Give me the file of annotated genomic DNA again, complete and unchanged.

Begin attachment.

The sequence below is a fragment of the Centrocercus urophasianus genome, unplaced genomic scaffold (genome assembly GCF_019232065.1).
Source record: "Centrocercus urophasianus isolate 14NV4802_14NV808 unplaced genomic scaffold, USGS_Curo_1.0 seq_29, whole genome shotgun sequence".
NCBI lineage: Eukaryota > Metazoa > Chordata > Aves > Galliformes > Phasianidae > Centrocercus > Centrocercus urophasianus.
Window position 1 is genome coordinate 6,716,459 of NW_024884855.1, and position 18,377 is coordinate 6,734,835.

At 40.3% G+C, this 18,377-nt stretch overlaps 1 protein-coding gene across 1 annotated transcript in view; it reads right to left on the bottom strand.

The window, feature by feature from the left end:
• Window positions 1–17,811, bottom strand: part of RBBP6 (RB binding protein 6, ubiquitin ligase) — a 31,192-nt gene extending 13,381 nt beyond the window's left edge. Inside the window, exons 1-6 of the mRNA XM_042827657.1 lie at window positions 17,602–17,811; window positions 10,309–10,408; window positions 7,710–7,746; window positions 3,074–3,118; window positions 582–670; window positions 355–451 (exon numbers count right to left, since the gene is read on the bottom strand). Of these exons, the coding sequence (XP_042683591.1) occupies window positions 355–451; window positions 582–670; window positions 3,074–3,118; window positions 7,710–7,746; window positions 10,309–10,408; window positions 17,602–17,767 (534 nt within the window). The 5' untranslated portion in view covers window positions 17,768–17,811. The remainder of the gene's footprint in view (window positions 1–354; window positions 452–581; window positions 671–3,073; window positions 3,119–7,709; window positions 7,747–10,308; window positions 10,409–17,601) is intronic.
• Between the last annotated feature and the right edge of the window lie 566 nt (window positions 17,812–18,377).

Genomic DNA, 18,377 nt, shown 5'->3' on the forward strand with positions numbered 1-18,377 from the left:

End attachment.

The sequence below is a fragment of the Centrocercus urophasianus genome, unplaced genomic scaffold (genome assembly GCF_019232065.1).
Source record: "Centrocercus urophasianus isolate 14NV4802_14NV808 unplaced genomic scaffold, USGS_Curo_1.0 seq_29, whole genome shotgun sequence".
NCBI lineage: Eukaryota > Metazoa > Chordata > Aves > Galliformes > Phasianidae > Centrocercus > Centrocercus urophasianus.
Window position 1 is genome coordinate 6,716,459 of NW_024884855.1, and position 18,377 is coordinate 6,734,835.

At 40.3% G+C, this 18,377-nt stretch overlaps 1 protein-coding gene across 1 annotated transcript in view; it reads right to left on the bottom strand.

The window, feature by feature from the left end:
• Window positions 1–17,811, bottom strand: part of RBBP6 (RB binding protein 6, ubiquitin ligase) — a 31,192-nt gene extending 13,381 nt beyond the window's left edge. Inside the window, exons 1-6 of the mRNA XM_042827657.1 lie at window positions 17,602–17,811; window positions 10,309–10,408; window positions 7,710–7,746; window positions 3,074–3,118; window positions 582–670; window positions 355–451 (exon numbers count right to left, since the gene is read on the bottom strand). Of these exons, the coding sequence (XP_042683591.1) occupies window positions 355–451; window positions 582–670; window positions 3,074–3,118; window positions 7,710–7,746; window positions 10,309–10,408; window positions 17,602–17,767 (534 nt within the window). The 5' untranslated portion in view covers window positions 17,768–17,811. The remainder of the gene's footprint in view (window positions 1–354; window positions 452–581; window positions 671–3,073; window positions 3,119–7,709; window positions 7,747–10,308; window positions 10,409–17,601) is intronic.
• Between the last annotated feature and the right edge of the window lie 566 nt (window positions 17,812–18,377).

Genomic DNA, 18,377 nt, shown 5'->3' on the forward strand with positions numbered 1-18,377 from the left: